Manufacturing Tax Breaks in Iowa

Dave Swenson

It is an article of faith that Iowa’s businesses are tax-burdened. Ask anyone. Farmers believe property taxes are unfair, shopkeepers bemoan the burdens of eking out a profit while still obliged to contribute to the public purse, and manufacturers uniformly lament the erosions in interstate and international competitiveness they say are caused by Iowa’s archaic system of taxes. It all makes for good rhetoric, but in the main it is not true: Iowa taxes on businesses are, like Iowans, just about average, if not a little better. And Iowa’s manufacturers enjoy a particularly privileged position compared to other commerce in the state and to other manufacturers nationally.

All of that notwithstanding, the Iowa Department of Revenue recently held hearings to eliminate, using administrative rule-making powers, a set of sales taxes typically owed by manufacturing firms. Mike Ralston, President of the Iowa Association of Business and Industry, wrote in the Des Moines Register that Iowa’s manufacturers “expect and desire to pay all the taxes they owe.” But he noted manufacturers ought to not owe these particular taxes because they amounted to double taxation, a dubious claim at best.

Writing in Bleeding Heartland, Jon Muller informed us this would be incrementally more costly to the state’s fiscal accounts over time and that the need and justification for tax relief in this very narrow area of business activity was somewhat sketchy. And the sage Peter Fisher of the Iowa Policy Project, responding in the Des Moines Register to this legislative end-run, weighed in arguing that this “tax break is not an incentive; it is a gift to business.”

It is an easy task to evaluate Iowa’s overall situation regarding the full complement of production-related taxes that oblige Iowa businesses. The U.S. Bureau of Economic Analysis provides annual estimates of Gross Domestic Product (GDP) for state industrial categories. GDP at the state level is composed of all compensation to employees, gross operational surplus (i.e., returns to owners and investors), and business taxes on production and imports (mostly use, sales, excise, and property taxes). By dividing the taxes portion of GDP by the total, we get a fix on the relative total tax bite burdening Iowa’s manufacturing industry in the aggregate.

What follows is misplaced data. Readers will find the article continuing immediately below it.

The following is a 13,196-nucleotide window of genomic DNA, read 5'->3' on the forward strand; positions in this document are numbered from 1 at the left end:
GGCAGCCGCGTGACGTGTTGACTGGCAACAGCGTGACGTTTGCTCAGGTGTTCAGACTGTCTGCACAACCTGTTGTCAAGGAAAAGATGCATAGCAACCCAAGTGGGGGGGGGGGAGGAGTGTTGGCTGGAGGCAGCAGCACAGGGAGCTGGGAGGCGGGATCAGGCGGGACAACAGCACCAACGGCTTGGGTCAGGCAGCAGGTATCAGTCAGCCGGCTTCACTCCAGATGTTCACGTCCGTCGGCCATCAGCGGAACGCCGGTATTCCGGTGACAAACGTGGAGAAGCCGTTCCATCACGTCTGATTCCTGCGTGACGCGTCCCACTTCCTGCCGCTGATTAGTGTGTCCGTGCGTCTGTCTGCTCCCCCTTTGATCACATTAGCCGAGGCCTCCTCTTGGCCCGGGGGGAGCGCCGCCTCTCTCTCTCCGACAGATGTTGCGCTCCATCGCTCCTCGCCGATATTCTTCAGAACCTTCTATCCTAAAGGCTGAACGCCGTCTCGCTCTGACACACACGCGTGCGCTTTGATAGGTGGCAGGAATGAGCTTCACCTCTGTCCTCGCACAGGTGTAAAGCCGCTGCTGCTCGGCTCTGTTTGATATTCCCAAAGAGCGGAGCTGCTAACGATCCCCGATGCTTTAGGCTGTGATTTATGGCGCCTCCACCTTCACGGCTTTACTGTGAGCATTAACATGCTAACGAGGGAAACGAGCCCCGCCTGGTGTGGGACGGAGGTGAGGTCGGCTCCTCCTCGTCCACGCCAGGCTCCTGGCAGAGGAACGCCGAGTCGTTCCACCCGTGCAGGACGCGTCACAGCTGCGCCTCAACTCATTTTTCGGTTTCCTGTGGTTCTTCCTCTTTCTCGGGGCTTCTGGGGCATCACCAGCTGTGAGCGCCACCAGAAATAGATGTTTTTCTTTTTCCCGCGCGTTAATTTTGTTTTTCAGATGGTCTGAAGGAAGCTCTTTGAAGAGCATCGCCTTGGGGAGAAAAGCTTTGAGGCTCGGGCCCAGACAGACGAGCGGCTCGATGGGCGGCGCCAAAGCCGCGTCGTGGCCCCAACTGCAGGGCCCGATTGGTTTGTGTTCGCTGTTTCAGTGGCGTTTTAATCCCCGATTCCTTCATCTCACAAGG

The first graphic below demonstrates Iowa manufacturers’ tax burden as a fraction of GDP as compared to all private businesses in Iowa.

In 2013, the average Iowa private producer paid about 6.2 percent of the total worth of GDP in all production related taxes; Iowa’s manufacturers’ taxes averaged only 2.6 percent – less than half the tax burden of the typical Iowa industry.

 photo indirect business taxes_zpsbjig4ml1.jpg

Even though manufacturers’ tax bite is much lower than the average Iowa non-manufacturing industry, it is still prudent to compare Iowa’s situation with the U.S. After all, if Iowa compares unfavorably with the rest of the U.S., one could make the argument that its competitive position is undermined irrespective of its extremely favorable position within the state.

Using the same GDP data components, the next graph compares Iowa manufacturing to U.S. manufacturing. In 2013, the U.S. average rate of production taxes as a fraction of GDP was 4.2 percent; in Iowa it was 2.6 percent, or nearly 40 percent less than the national average. There is absolutely no evidence that Iowa’s national competitive position has eroded because of its production-related taxes. (note, the sharp rise in production tax percentages in the U.S. and in Iowa from 2007 to 2011 was because of the Great Recession: the denominator shrank while other taxes, like property taxes, remained comparatively constant.)

 photo iowa and us mfg gdp_zpslcyffqr4.jpg

As both Jon Muller and Peter Fisher pointed out in their articles, Iowa’s manufacturers have benefitted over the years by very favorable tax exclusions, most notably the elimination of manufacturing machinery and equipment from the property tax rolls in the 1990s. In so doing, Iowa manufacturers, who in fact directly account for 11 percent of total jobs in Iowa and a full 18.3 percent of the state’s GDP, only pay property taxes on 4.5 percent of the state’s taxable property valuation.

 photo manufacturing property taxes_zpsfmxxxg2t.jpg